The purpose of this exercise was to experiment with different relief print techniques.
Keywords from the brief:
- Develop an experimental relief print series
- You may decide to use a wider range of materials other than lino
- Any smooth surface you can cut into with your tools will be suitable
- Try a few different surfaces as a test
- Extend the range of cut marks you use
- Be adventurous and challenge yourself to see how far you can develop an idea
I was keen to continue developing the ideas that I explored in Reduction method linocutting. The research, sketches and colour mockups had a lot of potential that wanted to develop.
I feel very comfortable working in pen and ink; it’s very expressive and quick to work with, and I wanted to see if some of the energy and expression in my drawings would translate into a print. I felt that this energy and spontaneity was lost in the reduction linoprint I made for the previous Reduction method linocutting exercise, and I was interested to find out if a woodcut would give me more creative possibilities.
As a first step, I created two test woodcuts.
Test woodcut 01
Both test woodcuts used 225mm x 300mm plywood blocks. The tools I’d bought for the linocutting are Japanese woodcutting tools, and to use them for woodcutting I just needed to buy a sharpening stone to keep them sharp.
The first woodcut was created from one of my commuter sketches. The quality of line in this pen & ink drawing is very variable and the intention I had for this print was to try and copy the drawing as closely as possible to learn about cutting the material and what quality of line could be achieved.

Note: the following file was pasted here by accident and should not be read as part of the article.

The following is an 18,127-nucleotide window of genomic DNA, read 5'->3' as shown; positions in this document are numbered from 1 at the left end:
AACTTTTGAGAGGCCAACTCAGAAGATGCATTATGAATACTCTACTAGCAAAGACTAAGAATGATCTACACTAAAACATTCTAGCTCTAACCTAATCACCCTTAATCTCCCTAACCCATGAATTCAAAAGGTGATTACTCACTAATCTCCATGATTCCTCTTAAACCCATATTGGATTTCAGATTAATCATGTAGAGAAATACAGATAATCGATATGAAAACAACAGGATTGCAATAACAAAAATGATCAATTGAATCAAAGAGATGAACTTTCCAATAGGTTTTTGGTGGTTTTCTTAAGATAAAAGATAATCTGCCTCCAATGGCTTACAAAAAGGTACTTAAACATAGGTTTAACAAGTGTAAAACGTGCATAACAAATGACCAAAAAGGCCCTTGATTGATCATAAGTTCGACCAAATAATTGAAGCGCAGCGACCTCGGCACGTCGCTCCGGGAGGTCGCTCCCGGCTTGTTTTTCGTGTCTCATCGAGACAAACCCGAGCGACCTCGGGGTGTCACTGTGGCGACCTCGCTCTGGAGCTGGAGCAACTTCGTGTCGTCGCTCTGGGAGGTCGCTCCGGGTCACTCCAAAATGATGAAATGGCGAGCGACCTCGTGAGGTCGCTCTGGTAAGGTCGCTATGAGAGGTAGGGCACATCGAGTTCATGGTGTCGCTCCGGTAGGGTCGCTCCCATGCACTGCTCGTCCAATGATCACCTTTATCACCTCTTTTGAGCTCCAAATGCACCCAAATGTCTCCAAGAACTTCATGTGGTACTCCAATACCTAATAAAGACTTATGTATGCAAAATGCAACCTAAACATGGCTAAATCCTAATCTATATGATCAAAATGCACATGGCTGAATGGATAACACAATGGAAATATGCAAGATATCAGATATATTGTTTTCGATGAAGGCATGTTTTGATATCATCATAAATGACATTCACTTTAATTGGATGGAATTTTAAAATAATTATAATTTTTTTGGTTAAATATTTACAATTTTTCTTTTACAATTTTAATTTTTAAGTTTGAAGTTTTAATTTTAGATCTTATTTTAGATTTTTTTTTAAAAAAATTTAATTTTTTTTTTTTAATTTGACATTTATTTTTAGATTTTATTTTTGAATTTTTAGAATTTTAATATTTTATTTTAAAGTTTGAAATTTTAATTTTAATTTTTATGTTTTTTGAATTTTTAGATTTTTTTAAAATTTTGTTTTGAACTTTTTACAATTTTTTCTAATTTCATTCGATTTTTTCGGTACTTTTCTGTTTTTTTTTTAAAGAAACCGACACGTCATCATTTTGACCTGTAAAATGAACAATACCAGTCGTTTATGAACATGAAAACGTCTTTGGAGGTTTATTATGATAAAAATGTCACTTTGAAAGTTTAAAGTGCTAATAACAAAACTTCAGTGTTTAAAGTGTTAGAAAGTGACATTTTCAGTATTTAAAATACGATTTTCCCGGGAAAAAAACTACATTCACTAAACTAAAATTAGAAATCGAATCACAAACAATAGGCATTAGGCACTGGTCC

I learned a lot from doing the first cut. The quality of the cut and the way the tools behave depended on whether I was working with or against the wood grain. Unlike cutting lino, I had to start using the flat chisel tool to get clean edges. The great thing was that I could achieve much better quality of line using wood. It seemed relatively easy to cut a very thin line; I think this is because wood is much stronger that lino and is a bit more forgiving.
The down side was that I had to re-sharpen the tools after a couple of hours use.
The printing process was almost identical to printing a lino. I had to use the registration blocks I made for the multi-block linoprinting because I found that the paper needed to be taped into place to prevent it from slipping/moving.
The final test print…
Lessons from test woodcut 01
Whilst I liked the quality of line I was disappointed by the final print. The original pen & ink drawing was better than the print and it felt like just trying to make a direct copy of a drawing was fairly pointless. I needed to do a further test, and this time really work with the material to use some of the fantastically expressive qualities that I was so impressed with in the work of artists such as German Expressionists Max Beckman and Otto Dix.
Test woodcut 02
For the second test woodcut I made some new sketches and studies.